Re: Debian's progress inspite of events (was Re: Dunk-Tank and the DD strike)
On Mon, 2007-03-19 at 07:50 -0300, D G Teed wrote:
> On 3/19/07, Greg Folkert <email@example.com> wrote:
> Of course, you could point out that about 60% of existing
> distributions are originally derived and modified from Debian.
> I spent all of last summer trying to educate the managers. I've given
> up. They won't read or listen. They have heard that Linux users tend
> to be emotional fans of their particular distro and can present any
> information to back up their favorite. One particular person has the
> personality of Captain Kirk. But he is one that won't listen to his
Seems like they are "emotional" as well.
> It is pointless to say something like "it is straightforward if you
> know how", when the there is nothing hinted within the installer to
> tell that user of the alternates as they smash into the problem.
> (Hint: put a message into the installer scenario where there is no
> hard drive to install onto). My manager didn't want any hand holding
> to evaluate Debian. He installed it on a notebook, had problems and
> thought it proved what he had read about Debian being old.
You gave him Sarge, right? Have him do a straight install of WindowsXP
with no other CD. Watch him crash and burn as well. Or if he "excuses"
the additional drivers disk(s) required to install WindowsXP then he is
not at all "unbiased".
Also obvious, you don't know Debian well enough to realize the other
methods. The other methods I speak of, are NOT for the "unwashed masses"
coming from Pre-installed Windows. They are for people who understand
what a chroot is, or howto extract a tar file onto a new system and
properly update it and re-run a tasksel.
> You are wrong about Redhat not updating the kernel. We had a new
> 64bit Intel machine come in a few months back. A techie tried to
> install his standard RH 4 on it and no go. He got the "update 4"
> version of the installer from Redhat, and away he went.
I see, update 4 has extra drivers available because of backports to the
SAME version kernel. Wait, RHEL4 uses which Kernel?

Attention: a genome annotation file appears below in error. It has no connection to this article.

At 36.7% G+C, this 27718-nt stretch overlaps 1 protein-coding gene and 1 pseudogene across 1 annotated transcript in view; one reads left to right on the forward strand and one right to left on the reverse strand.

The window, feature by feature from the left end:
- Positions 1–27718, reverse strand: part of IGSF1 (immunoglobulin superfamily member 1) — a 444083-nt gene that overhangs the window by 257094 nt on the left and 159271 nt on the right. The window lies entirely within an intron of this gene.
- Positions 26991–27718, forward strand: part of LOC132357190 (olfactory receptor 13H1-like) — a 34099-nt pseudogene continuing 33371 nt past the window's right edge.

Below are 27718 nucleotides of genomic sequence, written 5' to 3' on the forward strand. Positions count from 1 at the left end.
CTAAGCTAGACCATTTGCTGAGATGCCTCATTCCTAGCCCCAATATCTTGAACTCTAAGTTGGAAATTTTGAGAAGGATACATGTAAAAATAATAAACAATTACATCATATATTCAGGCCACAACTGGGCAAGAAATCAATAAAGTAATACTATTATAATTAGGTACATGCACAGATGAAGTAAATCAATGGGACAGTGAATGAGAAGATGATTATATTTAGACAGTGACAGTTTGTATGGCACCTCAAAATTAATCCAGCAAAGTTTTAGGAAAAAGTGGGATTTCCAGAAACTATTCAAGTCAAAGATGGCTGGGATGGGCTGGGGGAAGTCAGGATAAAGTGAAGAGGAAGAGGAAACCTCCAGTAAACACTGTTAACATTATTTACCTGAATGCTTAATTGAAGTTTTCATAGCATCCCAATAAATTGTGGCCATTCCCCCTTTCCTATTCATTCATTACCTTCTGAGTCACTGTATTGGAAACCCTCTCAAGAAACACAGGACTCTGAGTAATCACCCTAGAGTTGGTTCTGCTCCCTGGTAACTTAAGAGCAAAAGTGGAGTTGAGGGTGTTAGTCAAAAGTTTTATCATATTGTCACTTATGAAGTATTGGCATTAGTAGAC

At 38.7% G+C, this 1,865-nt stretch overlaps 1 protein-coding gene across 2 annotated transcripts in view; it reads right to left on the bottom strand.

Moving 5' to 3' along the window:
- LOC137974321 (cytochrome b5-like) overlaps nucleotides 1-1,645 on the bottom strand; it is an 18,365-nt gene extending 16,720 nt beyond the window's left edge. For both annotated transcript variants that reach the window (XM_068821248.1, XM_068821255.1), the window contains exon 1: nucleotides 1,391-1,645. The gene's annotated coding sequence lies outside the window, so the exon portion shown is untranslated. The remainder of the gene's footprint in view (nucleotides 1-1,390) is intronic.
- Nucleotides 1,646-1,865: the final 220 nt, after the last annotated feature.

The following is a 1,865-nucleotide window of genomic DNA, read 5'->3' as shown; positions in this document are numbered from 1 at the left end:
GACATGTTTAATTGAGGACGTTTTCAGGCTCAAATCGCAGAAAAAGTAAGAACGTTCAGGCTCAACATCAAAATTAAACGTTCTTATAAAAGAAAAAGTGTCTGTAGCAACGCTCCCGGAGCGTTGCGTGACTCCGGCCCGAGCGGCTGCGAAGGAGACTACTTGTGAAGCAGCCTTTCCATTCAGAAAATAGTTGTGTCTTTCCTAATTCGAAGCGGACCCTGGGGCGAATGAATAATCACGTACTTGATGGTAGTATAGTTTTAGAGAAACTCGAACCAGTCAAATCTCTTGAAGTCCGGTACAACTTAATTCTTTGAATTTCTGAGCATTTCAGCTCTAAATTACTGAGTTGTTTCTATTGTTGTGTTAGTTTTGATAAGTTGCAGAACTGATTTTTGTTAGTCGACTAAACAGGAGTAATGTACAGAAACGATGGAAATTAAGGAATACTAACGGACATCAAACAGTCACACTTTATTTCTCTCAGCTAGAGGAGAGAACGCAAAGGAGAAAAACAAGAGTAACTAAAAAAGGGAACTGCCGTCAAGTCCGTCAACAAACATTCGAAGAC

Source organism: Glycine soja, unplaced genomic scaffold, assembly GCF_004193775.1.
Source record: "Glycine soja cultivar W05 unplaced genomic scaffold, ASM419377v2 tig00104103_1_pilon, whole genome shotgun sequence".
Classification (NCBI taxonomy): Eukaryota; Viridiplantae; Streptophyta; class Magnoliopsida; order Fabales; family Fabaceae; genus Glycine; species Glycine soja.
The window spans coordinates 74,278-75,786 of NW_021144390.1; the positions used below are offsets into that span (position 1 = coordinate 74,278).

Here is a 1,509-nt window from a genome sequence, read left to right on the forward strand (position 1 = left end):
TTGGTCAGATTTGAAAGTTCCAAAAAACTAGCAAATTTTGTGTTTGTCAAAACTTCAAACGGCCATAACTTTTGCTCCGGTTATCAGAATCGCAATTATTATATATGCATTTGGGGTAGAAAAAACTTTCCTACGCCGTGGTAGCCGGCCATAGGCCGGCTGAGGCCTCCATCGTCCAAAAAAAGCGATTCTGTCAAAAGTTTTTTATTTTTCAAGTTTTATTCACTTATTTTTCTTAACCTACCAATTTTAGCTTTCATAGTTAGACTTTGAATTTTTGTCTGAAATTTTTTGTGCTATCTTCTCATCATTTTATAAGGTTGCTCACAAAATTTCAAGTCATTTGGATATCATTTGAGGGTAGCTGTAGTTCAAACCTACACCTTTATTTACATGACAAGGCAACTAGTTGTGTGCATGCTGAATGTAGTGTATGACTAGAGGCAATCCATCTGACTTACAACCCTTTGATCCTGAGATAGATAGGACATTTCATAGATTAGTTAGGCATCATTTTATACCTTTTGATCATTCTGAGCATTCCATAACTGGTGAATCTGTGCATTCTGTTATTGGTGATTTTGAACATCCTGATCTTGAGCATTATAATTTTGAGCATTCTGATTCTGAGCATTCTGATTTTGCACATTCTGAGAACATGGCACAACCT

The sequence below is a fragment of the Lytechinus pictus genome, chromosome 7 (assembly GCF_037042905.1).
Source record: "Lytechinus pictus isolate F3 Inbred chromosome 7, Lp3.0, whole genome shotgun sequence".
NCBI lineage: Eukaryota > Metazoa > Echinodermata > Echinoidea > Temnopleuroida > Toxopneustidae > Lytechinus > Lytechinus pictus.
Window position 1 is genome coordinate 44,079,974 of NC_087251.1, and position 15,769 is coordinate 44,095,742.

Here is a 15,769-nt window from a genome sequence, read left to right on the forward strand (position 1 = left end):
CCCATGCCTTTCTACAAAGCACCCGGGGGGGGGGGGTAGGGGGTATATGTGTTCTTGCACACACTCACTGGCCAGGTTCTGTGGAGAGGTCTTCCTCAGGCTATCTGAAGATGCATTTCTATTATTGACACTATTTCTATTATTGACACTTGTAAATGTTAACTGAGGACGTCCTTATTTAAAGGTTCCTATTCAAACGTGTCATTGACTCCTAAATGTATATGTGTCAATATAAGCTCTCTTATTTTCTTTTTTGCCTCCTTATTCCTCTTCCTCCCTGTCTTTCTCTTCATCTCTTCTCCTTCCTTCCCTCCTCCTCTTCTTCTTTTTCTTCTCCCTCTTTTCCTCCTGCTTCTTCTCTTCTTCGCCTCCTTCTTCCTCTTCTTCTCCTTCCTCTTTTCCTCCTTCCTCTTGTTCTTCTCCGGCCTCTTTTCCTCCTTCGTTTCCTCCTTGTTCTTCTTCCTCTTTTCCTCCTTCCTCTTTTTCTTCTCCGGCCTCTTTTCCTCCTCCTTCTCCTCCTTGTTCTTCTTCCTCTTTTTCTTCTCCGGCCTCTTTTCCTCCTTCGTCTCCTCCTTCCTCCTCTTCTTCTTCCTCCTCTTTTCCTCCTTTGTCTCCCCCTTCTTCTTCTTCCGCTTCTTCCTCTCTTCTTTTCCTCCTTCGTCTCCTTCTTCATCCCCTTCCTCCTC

> For the sake of the discussion, the hardware is not uniform and the
> servers are uniquely roled (cyrus, tomcat, custom web apps, MX,
> postgres DB, etc.).
I don't care, Debian can be easily cleaned and re-deployed *WITHOUT*
being re-installed. Easily. You only have to know this. There are tools
> The first step to solving a problem is recognition that there is one,
> but I don't think we are getting that far in these exchanges. I feel
> that Debian has more resources than any commercial distribution. The
> number of supported platforms is one evidence of that. The number of
> developers and users (including downstream distros) is another. It
> is just a matter of making things a priority and deciding how and
> where to make this happen. I'm also hinting strongly here, that
> fixing this issue would go a long way to improving Debian's adoption
> in heavy IT centres where management has too many thumbs in the pie.
> It might even cut out the losses from people going to Ubuntu and the
Again, why do hyarge deployments choose Debian? Scalability and 19,000
easily available packages. Also because of cost reductions, when they
don't have the money to spend on "One Vendor Solutions" and rely on the
employees they have to do the job. Finding out that these Vendors are
just taking money.
Debian's adoption is everywhere, for a list of Debian based distros
here is non-comprehensive list I just used on Ben Hmeda:
Admanix, APLINUX, ASLinux, AbulEdu, Formerly Demudi now ANGULA,
ANTEMIUM Linux, Arrabix, Augustux, Backtrack, B2D Linux, BenHUr,
BEERnix, Biadix, BIG LINUX, Bioknoppix, BlackRhino, BRLSpeak,
Bonzai Linux, ClusterKnoppix, Catix, CensorNet, Clusterix,
Condorux, Corel Linux, Danix, Demolinux, DebXPde, Dizinha Linux,
Debian JP, Debian-BR-CDD, DeveLinux, Damn Small Linux(DSL), DCC,
ESware Linux, eduKnoppix, ERPOSS, Evinux, Euronode, Engarde,
emdebian, Ebuntu, FAMELIX, FeatherLinux, FoRK (Vital Data
Forensic or Rescue Kit), Freeduc-cd, Freeduc-Sup, Finnix,
Familiar, GEOLivre Linux, Gibraltar, GNIX-Vivo, Kinneret,
GNUstep Live, grml, GuadaLinex, Gnoppix, Hiweed Linux, Helix,
Hikarunix, IndLinux, Impi Linux, Julex, K-DeMar, Kaella,
Knoppix Linux Azur, Kanotix, KlusTriX, knopILS, Knoppel,
Knoppix64, KnoppixSTD, KNOPPIX, KnoppiXMAME, KNOSciences,
Kurumin, Kalango Linux, Kunbuntu, KnoppMyth, LAMPPIX, LIIS
Linux, Libranet, LinEspa, Linspire, Linux-YeS, Linux Live Game
Project, Linux Loco, LinuxDefender Live! CD, Linux Router
Project, LiVix, Local Area Security Linux (L.A.S.), Luinux, Luit
Linux, Linex, Linuxin, Libranet(though now part of Mandriva),
MAX: Madrid Linux, MediainLinux, MEPIS, Metadistro-Pequelin,
MIKO GNYO/Linux, MoLinux, Munjoy Linux, Morphix, MeNTOPPIX,
Nature's Linux, NordisKnoppix, NepaLinux, NUbuntu,
OpenGroupware.org Knoppix CD, OverclockIX, Oralux, PAIPIX,
ParallelKnoppix, Parsix GNU/Linux, Penguin Sleuth Bootable CD,
PHLAK, PilotLinux, PingOO, Progeny Linux, Prosa, Quantian, RAYS
LX, Salvare, Santa Fe Linux, Slavix, Slix, Slo-Tech Linux,
Soyombo Mongolian Linux, SphinxOS, Stonegate, Stromix
Tecnologies' Storm Linux, Symphony OS, Skolelinux, Tablix on
Morphix, TelemetryBox, Tilix Linux, TupiServer Linux, Ubuntu,
User Linux, Ubuntu Lite X-evian, Xandros, Xfld, Xarnoppix,
Xebian, Zen Linux, ZoneCD, Zopix, zUbuntu
You might want to understand the playing field before trying to play
Novell's Directory Services is a competitive product to Microsoft's
Active Directory in much the same way that the Saturn V is a competitive
product to those dinky little model rockets that kids light off down at
the playfield. -- Thane Walkup